Latest posts by The Maestro (see all)
- Marty Mornhinweg’s Wacky Weapons: The Hiller Flying Platform – January 17, 2019
- Marty Mornhinweg’s Wacky Weapons: The Tančík – January 10, 2019
- Marty Mornhinweg’s Wacky Weapons: The Davy Crockett – January 3, 2019
Sean Payton invited me out for drinks the other night. Normally, I’d turn him down, but he mentioned to me that he had some ideas on what to do to revitalize my running game, so I said fuck it and headed to the Bayou to catch up. Somewhere along the way, after my ninth or tenth Sazerac, and just before Sean slunk off to the champagne room with the barmaid, I stumbled out onto Bourbon Street… where an old fortune-teller just happened to know I was coming. In my quest for finding some running plays featuring disguised cuts into the B gap, I instead stumbled upon a tale with a much more deadly kind of cut…
THE AXEMAN OF NEW ORLEANS
Location: New Orleans, Louisiana
Date: May 1918 – October 1919
The Story: As the First World War drew to a close overseas, residents of America were gripped with the thrilling, yet, terrifying, story of a serial killer in the state of Louisiana. In the 18 months that the killer was active, six people were murdered and a dozen others injured, thanks to attacks from an unidentified murderer armed with an axe and straight razor, which were not the killer’s, but instead belonged to the owner or resident of the house that the killer entered. To this day, the killer has never been caught nor even identified, although some theories abound about their identity. The Axeman has entered popular culture in a number of ways since these events, primarily in the musical world, where a song by John Joseph Davilla called “The Mysterious Axman’s Jazz (Don’t Scare Me Papa)”, which became a big hit for a while afterwards.
What’s Weird: The killer attacked both men and women, though there were an unusually high number of Italian-American victims, possibly suggesting a racial motivation behind the killings. Some theories also believe that the killer focused primarily on female victims, and likely only murdered male ones when they interfered in an attempt to go after a woman. Other than this, there don’t appear to be any clear signs of links between the victims, other than their shared geographic locale and the fact a great number of the male victims worked as grocers throughout the city.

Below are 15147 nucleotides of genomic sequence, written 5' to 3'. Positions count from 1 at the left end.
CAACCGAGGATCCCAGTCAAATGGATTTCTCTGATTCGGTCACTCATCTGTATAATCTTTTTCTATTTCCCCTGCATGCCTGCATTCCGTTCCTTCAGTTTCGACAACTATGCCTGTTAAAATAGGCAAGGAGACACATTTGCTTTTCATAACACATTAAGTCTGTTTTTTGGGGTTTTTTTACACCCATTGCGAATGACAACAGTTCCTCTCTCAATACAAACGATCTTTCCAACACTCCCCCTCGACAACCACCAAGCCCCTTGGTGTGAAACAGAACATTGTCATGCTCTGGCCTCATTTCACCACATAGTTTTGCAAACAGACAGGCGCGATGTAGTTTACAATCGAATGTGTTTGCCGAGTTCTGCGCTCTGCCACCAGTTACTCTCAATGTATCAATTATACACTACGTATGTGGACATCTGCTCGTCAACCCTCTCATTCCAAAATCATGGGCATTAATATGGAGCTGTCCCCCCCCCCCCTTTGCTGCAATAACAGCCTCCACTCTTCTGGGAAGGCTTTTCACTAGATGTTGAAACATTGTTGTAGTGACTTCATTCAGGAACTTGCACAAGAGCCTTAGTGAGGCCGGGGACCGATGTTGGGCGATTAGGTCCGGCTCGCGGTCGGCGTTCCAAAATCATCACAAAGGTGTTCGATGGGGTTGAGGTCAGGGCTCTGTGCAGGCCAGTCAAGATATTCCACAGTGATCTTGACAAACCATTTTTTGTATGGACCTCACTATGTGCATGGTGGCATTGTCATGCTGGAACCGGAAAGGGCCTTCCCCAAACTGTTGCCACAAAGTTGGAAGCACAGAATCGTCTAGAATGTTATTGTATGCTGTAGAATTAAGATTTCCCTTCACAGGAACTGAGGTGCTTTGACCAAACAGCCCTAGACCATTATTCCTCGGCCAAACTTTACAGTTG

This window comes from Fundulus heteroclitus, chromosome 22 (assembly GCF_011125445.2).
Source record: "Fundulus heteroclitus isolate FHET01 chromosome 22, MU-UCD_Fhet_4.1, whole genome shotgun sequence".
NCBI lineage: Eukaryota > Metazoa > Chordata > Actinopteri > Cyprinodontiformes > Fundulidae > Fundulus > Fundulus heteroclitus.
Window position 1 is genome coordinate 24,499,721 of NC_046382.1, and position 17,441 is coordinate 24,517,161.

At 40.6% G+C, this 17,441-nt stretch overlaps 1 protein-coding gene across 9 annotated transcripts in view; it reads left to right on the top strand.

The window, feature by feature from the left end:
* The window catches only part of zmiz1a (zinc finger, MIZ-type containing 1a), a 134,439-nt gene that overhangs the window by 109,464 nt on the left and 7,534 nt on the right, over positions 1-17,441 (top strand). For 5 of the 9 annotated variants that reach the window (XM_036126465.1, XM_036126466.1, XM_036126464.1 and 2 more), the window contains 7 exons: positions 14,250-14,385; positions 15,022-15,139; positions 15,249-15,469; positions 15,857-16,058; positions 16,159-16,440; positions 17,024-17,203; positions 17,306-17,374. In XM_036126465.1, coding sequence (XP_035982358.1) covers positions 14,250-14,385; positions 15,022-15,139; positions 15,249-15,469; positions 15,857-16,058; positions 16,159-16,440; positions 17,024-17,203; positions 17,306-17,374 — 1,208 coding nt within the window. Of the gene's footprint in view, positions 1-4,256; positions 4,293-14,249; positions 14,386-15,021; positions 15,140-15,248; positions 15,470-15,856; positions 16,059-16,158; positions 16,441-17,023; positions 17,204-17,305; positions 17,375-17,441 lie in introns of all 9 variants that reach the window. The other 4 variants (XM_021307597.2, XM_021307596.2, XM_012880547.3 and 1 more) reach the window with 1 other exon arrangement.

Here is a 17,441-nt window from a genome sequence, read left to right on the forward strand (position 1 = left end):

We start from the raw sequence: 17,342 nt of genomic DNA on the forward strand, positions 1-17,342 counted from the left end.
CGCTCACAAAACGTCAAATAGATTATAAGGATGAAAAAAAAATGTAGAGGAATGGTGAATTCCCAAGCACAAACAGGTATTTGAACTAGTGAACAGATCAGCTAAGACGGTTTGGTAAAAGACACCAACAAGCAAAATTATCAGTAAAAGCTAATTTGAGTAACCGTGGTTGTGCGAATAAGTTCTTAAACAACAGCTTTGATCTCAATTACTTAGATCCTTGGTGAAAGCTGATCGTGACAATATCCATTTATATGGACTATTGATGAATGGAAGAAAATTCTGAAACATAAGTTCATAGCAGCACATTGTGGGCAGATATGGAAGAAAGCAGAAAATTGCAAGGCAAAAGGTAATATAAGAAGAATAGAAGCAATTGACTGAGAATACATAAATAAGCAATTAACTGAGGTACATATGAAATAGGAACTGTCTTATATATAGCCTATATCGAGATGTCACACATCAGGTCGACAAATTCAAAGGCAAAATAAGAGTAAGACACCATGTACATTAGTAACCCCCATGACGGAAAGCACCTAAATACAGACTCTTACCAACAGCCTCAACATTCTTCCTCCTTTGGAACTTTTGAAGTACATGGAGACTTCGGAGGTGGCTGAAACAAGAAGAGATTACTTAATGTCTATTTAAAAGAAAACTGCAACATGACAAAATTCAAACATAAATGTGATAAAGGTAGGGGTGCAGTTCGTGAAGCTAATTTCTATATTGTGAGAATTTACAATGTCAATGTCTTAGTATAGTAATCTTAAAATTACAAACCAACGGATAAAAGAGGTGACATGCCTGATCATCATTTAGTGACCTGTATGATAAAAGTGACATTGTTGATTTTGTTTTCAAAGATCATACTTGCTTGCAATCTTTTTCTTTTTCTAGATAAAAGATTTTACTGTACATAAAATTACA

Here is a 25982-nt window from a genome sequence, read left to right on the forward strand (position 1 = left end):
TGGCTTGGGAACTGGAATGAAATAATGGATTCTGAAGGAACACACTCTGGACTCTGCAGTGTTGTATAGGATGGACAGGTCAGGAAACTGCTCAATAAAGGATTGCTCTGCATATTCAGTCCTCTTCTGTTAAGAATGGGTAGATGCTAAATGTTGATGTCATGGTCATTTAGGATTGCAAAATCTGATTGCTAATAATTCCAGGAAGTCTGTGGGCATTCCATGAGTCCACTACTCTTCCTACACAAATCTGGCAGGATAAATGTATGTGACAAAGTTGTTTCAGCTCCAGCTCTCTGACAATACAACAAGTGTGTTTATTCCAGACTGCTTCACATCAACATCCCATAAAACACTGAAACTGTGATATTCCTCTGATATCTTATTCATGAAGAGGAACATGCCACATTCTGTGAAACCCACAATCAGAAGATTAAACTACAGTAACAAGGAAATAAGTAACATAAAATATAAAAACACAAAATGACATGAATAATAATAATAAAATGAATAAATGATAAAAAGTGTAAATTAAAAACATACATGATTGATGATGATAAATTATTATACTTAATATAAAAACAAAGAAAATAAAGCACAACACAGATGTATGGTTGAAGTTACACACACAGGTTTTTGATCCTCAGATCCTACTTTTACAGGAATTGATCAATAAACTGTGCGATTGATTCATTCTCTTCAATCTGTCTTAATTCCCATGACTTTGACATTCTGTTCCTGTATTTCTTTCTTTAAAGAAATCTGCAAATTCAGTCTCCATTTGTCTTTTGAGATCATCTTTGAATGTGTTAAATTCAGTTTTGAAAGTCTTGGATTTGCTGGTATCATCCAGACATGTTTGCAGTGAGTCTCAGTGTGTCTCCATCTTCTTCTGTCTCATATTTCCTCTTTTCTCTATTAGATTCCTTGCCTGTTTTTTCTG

The killer, whoever they were, still relished the spotlight all the same; a letter, published in the New Orleans Times-Picayune as well as other newspapers, indicated that they would also spare people from murders in houses or buildings where jazz music was being played. The letter, dated March 13th, said that the killer would strike again at 12:15 AM on March 19th; that night, every dance hall was filled to capacity and hundreds of houses hosted parties with jazz music playing. No murders were reported that night.
What might have happened?
With no clear leads on any theory, it’s difficult to speculate on what could have happened; some people believe that the killings may have been Mafia-related, due to the fact that so many victims were of Italian heritage; some others claim that the killer was simply a sadist who specifically targeted women for any number of possible reasons, including possibly that it would be easier than attacking men, or that he got off on it.
The Axeman also typically broke into homes using a chisel to pry off a door panel, and then entered the house; due to the fact that virtually all contents of every house that was entered in the crime spree were left undisturbed, this also rules out the possibility that these murders were committed in the name of a simple robbery.
Some others have postulated that the killer committed these slayings solely as a way to promote the spread of jazz music, which was in its fledgling days in the late 1910s but would explode across the United States and much of the rest of the Western world in the decade that followed.
A crime writer by the name of Colin Wilson believes that the Axeman was a man by the name of Joseph Momfre, who was shot to death in Los Angeles in 1920 by the widow of Mike Pepitone, the Axeman’s last known victim. However, there’s some doubt behind this theory due to the fact that there’s no record in California of this crime having been committed, as there’s both no record of a murder victim with that name, nor a woman with the name of Pepitone (or Esther Albano, as she’s referred to in some documents) who was arrested or tried for the crime. This doesn’t entirely rule this theory out, though, as Momfre was not an unusual surname in New Orleans during this era, and records from New Orleans show a man with this name who had a number of links to organized crime. All the same, as stated above, with no clear links or motive in place, it’s very difficult to even begin to speculate on the killer’s identity.
There are a few other murders from 1911 and 1912 that have at varying points been credited to the Axeman; however, without the typical approach of using the axe or the razor (preferring to use a gun instead), it’s difficult to confirm these, and thus many researchers have chosen not to directly associate these with the Axeman.
Coach Carroll’s Hypothesis: All’s I know is that the Ryan family have a very long-running tradition of the male folk driving large vans, and I’m not stating conclusively here, but I think we have to consider the possibility that Rob and Rex’s great-granddaddy got a little loaded in the pursuit of a footjob one night and found out the hard way that there was so much out there yet that he hadn’t tried… and wanted revenge when he got denied the first time…
Banner image courtesy of Low Commander of the Super Soldiers.